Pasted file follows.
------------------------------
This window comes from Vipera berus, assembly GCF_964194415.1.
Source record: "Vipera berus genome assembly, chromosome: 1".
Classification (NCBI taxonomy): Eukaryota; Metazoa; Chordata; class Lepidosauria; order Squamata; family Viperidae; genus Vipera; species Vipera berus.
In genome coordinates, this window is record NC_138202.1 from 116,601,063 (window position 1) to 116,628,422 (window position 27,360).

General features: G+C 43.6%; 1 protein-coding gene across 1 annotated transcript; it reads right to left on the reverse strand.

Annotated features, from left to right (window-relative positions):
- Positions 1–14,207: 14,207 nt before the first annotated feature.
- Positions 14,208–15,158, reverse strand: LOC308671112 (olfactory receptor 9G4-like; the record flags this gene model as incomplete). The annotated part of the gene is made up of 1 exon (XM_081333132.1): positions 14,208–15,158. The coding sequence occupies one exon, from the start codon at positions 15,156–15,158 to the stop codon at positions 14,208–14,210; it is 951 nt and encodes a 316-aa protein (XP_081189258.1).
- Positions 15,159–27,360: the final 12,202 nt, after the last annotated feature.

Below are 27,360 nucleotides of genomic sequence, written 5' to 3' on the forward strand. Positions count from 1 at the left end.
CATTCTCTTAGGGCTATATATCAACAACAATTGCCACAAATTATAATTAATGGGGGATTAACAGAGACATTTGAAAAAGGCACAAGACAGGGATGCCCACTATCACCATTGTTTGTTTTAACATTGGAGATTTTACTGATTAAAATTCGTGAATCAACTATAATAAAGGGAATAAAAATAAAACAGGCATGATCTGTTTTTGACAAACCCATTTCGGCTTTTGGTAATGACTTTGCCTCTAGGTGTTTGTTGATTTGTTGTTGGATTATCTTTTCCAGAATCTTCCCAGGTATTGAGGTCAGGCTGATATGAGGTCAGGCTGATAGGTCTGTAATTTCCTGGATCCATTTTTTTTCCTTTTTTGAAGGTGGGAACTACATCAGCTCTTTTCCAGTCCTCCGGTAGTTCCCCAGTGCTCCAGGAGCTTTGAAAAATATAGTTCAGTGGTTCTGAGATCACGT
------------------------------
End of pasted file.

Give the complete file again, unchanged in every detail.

This window comes from Vipera berus, assembly GCF_964194415.1.
Source record: "Vipera berus genome assembly, chromosome: 1".
Classification (NCBI taxonomy): Eukaryota; Metazoa; Chordata; class Lepidosauria; order Squamata; family Viperidae; genus Vipera; species Vipera berus.
In genome coordinates, this window is record NC_138202.1 from 116,601,063 (window position 1) to 116,628,422 (window position 27,360).

General features: G+C 43.6%; 1 protein-coding gene across 1 annotated transcript; it reads right to left on the reverse strand.

Annotated features, from left to right (window-relative positions):
- Positions 1–14,207: 14,207 nt before the first annotated feature.
- Positions 14,208–15,158, reverse strand: LOC308671112 (olfactory receptor 9G4-like; the record flags this gene model as incomplete). The annotated part of the gene is made up of 1 exon (XM_081333132.1): positions 14,208–15,158. The coding sequence occupies one exon, from the start codon at positions 15,156–15,158 to the stop codon at positions 14,208–14,210; it is 951 nt and encodes a 316-aa protein (XP_081189258.1).
- Positions 15,159–27,360: the final 12,202 nt, after the last annotated feature.

Below are 27,360 nucleotides of genomic sequence, written 5' to 3' on the forward strand. Positions count from 1 at the left end.
CATTCTCTTAGGGCTATATATCAACAACAATTGCCACAAATTATAATTAATGGGGGATTAACAGAGACATTTGAAAAAGGCACAAGACAGGGATGCCCACTATCACCATTGTTTGTTTTAACATTGGAGATTTTACTGATTAAAATTCGTGAATCAACTATAATAAAGGGAATAAAAATAAAACAGGCATGATCTGTTTTTGACAAACCCATTTCGGCTTTTGGTAATGACTTTGCCTCTAGGTGTTTGTTGATTTGTTGTTGGATTATCTTTTCCAGAATCTTCCCAGGTATTGAGGTCAGGCTGATATGAGGTCAGGCTGATAGGTCTGTAATTTCCTGGATCCATTTTTTTTCCTTTTTTGAAGGTGGGAACTACATCAGCTCTTTTCCAGTCCTCCGGTAGTTCCCCAGTGCTCCAGGAGCTTTGAAAAATATAGTTCAGTGGTTCTGAGATCACGT